Israel calls for action as Syrian military shells Homs again
Hague says nothing has been ruled out, but Israeli leader calls for intervention now to halt the massacres
Donald Macintyre writes political sketches for The Independent, having been Jerusalem correspondent since 2004, covering Israel and the Occupied Territories, as well as travelling for the paper to Iraq, Turkey, Jordan, Libya and Egypt. As Political Editor and then Chief Political Commentator, he previously covered the John Major and early Tony Blair era. He has written for the Daily Express, Sunday Times, Times and Sunday Telegraph, and Sunday Correspondent. He is the author of Mandelson and the Making of New Labour (2000).
Monday 11 June 2012
Syrian government forces resumed their lethal assault on the province of Homs yesterday, activists said, as Israel launched its strongest verbal attack yet on Bashar al-Assad's regime with an explicit call for military action against its neighbour.
Opposition activists said 38 people had died since Saturday as the regime attempted to regain control of rebel strongholds in Homs. They said Damascus had sent reinforcements to the mountainous area of Haffa, near the coastal city of Latakia, where heavy fighting has reportedly raged since Tuesday.
William Hague, the British Foreign Secretary, compared the mounting threat of an all-out sectarian civil war in Syria to Bosnia in the 1990s and warned that time was "clearly running short" for the former UN Secretary-General Kofi Annan's peace plan. Asked by Sky News if he would rule out the use of force, Mr Hague said Syria appeared "on the edge of collapse or of a sectarian civil war so I don't think we can rule anything out".
Shimon Peres, the Israeli President, said on the eve of a trip to Washington that the "efforts of the international community are insufficient". He added: "We cannot remain indifferent to the tiny coffins that contain the bodies of children. The massacres get worse each day... I have the deepest respect for the rebels who expose themselves to live fire and I hope that they will win." When the uprising in its hostile northern neighbour started last March, Israeli politicians – with a few exceptions – chose to maintain a "strategic silence", with some apparently uncertain whether it might lead to greater instability and others fearful of damaging the opposition forces by association.
But the mounting death toll over the past 15 months and a growing conviction that by detaching Syria from Iran, the fall of the Assad regime was in Israeli interests, have prompted Israeli leaders to ratchet up their expressions of outrage and offer humanitarian assistance to refugees fleeing to Jordan. "A crime against humanity – genocide – is being conducted in Syria today," the Deputy Prime Minister, Shaul Mofaz, told Israel's Army Radio. "And the silence of the world powers is contrary to all human logic. Since in the not-distant past the powers chose military intervention in Libya, here the required conclusion would be immediate military intervention to bring down the Assad regime."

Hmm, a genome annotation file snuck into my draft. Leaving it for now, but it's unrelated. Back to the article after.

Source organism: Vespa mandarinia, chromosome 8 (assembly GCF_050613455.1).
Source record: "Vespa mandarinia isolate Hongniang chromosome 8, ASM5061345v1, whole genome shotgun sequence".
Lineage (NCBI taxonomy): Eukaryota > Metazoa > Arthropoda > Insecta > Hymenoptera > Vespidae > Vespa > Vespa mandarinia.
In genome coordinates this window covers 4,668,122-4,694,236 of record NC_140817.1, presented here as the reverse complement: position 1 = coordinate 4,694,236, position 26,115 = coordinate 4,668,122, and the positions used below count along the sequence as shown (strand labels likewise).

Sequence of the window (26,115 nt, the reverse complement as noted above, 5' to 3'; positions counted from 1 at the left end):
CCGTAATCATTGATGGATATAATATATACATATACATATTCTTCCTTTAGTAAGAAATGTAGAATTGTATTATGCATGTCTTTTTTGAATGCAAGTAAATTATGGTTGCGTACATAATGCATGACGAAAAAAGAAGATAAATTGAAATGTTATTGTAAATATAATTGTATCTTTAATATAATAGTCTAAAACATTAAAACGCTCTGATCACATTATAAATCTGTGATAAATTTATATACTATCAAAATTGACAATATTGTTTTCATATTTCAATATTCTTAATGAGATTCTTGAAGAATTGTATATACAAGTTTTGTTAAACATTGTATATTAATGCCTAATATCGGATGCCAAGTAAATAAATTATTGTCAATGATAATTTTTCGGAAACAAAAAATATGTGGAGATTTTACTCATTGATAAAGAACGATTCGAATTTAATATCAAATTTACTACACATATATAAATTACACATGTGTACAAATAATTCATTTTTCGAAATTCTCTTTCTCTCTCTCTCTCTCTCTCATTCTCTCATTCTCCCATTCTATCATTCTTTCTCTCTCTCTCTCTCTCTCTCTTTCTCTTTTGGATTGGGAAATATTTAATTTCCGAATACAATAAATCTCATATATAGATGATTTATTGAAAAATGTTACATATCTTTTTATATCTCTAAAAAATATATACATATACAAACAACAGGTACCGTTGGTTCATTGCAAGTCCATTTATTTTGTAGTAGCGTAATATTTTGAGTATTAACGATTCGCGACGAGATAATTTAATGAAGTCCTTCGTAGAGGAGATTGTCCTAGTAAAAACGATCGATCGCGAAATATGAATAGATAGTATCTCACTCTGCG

Government shelling has targeted the town of Qusair, close to the Lebanon border. Abu al-Hoda, a Qusair activist, told the Associated Press: "The mortars came down on Qusair by the dozens." He said women and children had been huddled for days in the basements of buildings, too fearful to come out.
Rami Abdul-Rahman, the director of the UK-based Syrian Observatory for Human Rights, claimed that at least 58 regime soldiers had been killed and more than 200 wounded in fighting in the Haffa district between "hundreds" of rebels who had established a base there and government troops backed by helicopter gunships. It said six children were among 10 people killed by a shell that hit a house where they had taken cover on Saturday. The state-run news agency Sana said that "terrorist groups" in Haffa attacked public and private institutions on Saturday and perpetrated "heinous" crimes against civilians, setting fire to the national hospital and forcing people from their homes. It said government troops had killed a number of militants and were still seeking to secure the area.
Meanwhile, in Istanbul the opposition Syrian National Council selected an exiled secular Syrian Kurd, Abdulbaset Sieda, as its President-in-exile for the next three months.
The move was seen as an attempt to bring an element of unity to the chronically fractious council and also to widen its membership to include leaders of the Kurds and other minorities, restive about their fate in a Sunni-dominated post-Assad Syria.
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